By Steve Morris
Arlene is Garfield’s on-off girlfriend, and by “on-off” I mean that she once went missing for almost a decade and nobody mentioned it at all. As you can see above in today’s Field Theory strip, her design is a little bit on the nose – she’s pink and extremely skinny (it would later be revealed that she’s an alley-cat, which is why she’s so thin) and has lipstick so you know she’s female. Thankfully Davis didn’t decide to throw in any other indicators of gender identity, although you know he probably considered it.
Arlene’s main problem with Garfield is that his affection is short-lived, and she’s often replaced by food; sleep; or self-interest. As with any cat, Garfield’s chief interest is in looking after himself, and his needs flicker rapidly. Often, Arlene is just completely forgotten. Today, however, she’s in the good books, and her affection is returned in kind of Garfield. However, that happily fat cat leans a little too hard into the moment, and falls and crushes Arlene, if I’m reading the comic correctly.
Davis completely whiffs that last panel, honestly. The squashed Arlene isn’t conveyed as strongly as it could have been on that final panel, which switches the reader from “oh I get it” to “did I get it?” It’s an experience only really present in comic strips, where readers are preconditioned to build up anticipation over the course of a three-panel structure. We see Arlene instigate intimacy, we see Garfield return it, and then we see… is that Garfield falling over onto Arlene? Not quite clear, oh dear the moment is lost.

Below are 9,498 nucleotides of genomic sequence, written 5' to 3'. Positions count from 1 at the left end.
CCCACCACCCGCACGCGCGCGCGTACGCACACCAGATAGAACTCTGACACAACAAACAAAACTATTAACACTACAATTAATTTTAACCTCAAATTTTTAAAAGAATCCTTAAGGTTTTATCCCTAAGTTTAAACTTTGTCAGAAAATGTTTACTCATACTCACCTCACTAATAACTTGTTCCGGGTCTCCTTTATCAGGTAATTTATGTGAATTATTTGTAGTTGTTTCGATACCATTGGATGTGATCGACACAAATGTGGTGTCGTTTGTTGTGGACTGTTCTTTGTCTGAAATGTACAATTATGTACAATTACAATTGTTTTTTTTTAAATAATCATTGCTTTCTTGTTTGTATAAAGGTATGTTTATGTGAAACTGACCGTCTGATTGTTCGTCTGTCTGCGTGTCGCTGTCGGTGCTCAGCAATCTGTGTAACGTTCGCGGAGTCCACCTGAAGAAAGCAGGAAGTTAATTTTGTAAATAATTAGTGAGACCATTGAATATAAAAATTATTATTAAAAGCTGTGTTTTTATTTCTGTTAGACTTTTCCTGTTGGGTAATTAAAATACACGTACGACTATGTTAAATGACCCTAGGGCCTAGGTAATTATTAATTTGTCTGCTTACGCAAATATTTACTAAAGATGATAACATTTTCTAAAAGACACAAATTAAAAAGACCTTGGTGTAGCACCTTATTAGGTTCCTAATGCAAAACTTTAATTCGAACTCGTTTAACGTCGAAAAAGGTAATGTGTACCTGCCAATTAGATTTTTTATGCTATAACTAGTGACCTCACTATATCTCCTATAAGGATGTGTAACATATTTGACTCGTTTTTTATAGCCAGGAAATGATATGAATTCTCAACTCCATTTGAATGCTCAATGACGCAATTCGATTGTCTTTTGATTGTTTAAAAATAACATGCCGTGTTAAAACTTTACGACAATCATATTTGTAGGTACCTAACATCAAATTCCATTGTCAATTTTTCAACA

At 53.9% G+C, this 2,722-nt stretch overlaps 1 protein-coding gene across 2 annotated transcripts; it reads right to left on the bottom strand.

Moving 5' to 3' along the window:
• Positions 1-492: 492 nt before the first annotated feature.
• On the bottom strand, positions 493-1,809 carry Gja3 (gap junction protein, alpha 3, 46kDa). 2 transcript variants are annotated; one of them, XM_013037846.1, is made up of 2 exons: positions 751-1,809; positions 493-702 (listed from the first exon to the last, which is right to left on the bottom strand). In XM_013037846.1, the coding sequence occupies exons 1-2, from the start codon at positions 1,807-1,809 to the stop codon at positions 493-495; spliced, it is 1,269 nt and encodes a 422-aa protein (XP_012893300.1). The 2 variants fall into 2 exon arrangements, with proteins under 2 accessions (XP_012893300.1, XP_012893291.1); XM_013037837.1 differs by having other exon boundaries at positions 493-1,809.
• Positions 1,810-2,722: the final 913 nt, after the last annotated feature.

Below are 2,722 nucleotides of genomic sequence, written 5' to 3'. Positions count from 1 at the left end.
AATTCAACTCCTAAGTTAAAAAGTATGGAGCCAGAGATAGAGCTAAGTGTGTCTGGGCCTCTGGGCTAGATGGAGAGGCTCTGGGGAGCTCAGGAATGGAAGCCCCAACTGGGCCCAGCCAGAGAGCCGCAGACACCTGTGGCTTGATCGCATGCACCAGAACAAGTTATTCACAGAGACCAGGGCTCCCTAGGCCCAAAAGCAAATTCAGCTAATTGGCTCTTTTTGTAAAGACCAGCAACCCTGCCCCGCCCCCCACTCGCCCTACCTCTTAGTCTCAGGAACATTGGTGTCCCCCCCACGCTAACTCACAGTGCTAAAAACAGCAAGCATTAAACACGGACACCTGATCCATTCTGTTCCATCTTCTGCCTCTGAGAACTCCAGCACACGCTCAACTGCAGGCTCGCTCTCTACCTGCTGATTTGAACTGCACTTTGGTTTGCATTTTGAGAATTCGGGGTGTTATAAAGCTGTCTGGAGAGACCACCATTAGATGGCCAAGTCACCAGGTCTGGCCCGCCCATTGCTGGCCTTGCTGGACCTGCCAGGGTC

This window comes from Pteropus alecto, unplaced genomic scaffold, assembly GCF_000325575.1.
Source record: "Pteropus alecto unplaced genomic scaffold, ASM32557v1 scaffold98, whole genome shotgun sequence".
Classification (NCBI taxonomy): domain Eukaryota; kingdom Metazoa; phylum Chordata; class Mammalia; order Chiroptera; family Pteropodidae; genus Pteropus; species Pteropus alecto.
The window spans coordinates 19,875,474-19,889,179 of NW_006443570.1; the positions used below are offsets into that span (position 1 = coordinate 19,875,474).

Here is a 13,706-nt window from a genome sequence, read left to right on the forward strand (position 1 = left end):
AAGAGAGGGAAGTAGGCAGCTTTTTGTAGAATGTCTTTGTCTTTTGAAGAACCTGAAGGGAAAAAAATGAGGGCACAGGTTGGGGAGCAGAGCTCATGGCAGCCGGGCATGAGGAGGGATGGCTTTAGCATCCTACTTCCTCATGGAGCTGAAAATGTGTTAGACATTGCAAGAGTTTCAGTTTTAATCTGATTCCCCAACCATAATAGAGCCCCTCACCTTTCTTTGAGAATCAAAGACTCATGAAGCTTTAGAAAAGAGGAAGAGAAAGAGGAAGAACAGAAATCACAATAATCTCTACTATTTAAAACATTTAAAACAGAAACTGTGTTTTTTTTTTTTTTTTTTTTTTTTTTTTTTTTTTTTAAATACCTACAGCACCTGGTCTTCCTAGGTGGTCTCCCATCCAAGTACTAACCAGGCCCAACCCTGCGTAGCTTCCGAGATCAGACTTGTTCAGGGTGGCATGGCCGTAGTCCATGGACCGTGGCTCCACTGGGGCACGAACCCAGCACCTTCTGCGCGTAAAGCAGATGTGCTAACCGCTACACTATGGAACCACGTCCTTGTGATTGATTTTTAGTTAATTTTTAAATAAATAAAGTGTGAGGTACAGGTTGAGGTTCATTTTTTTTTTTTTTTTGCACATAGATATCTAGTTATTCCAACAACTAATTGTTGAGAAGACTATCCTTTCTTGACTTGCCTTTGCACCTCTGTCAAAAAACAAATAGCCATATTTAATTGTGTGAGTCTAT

Readers go so quickly through a strip that the final panel absolutely has to be nailed if the comic is going to work. Any slight question it provokes for the reader ruin the momentum and anticipation, resulting in a sigh rather than a laugh. Oh well, we’ll see what tomorrow’s strip brings instead.
Garfield’s inability to reciprocate Arlene’s affection is made clear from the second panel, in which his “purr” is bigger and more pronounced within the word balloon, whilst he leans harder into her than she leaned into him. It shows an inexperience which is perhaps down to the fact that he doesn’t tend to experience equal and intimate emotional connection in his life: Jon usually stares at him, Odie is overbearing, and Nermal is a jerk. It’s only fair then that, when faced with some genuine connection with someone like Arlene, he goes too big too soon, and falls on her.
It’s a shame that we can’t see Arlene’s expression at the end as redrawing that final panel might have opened up the joke a little more – if she were angry, we’d see what Davis’ joke was, poor as it’d be. It might also suggest that his inability to commit to Arlene might be connected to his poor view of himself. If she were laughing along however (which would be nicer, let’s admit) then you get the joke and a sweet moment for the pair which strengthens their bond. As it is, all we’re left with is Garfield apologising, looking embarrassed.
No wonder he prioritises sleeping and eating over all else. He has complete control over those two aspects of his life, after all. Poor fella.
Steve Morris runs this site! Having previously written for sites including The Beat, ComicsAlliance, CBR and The MNT, he can be found on Twitter here. He’s a bunny.
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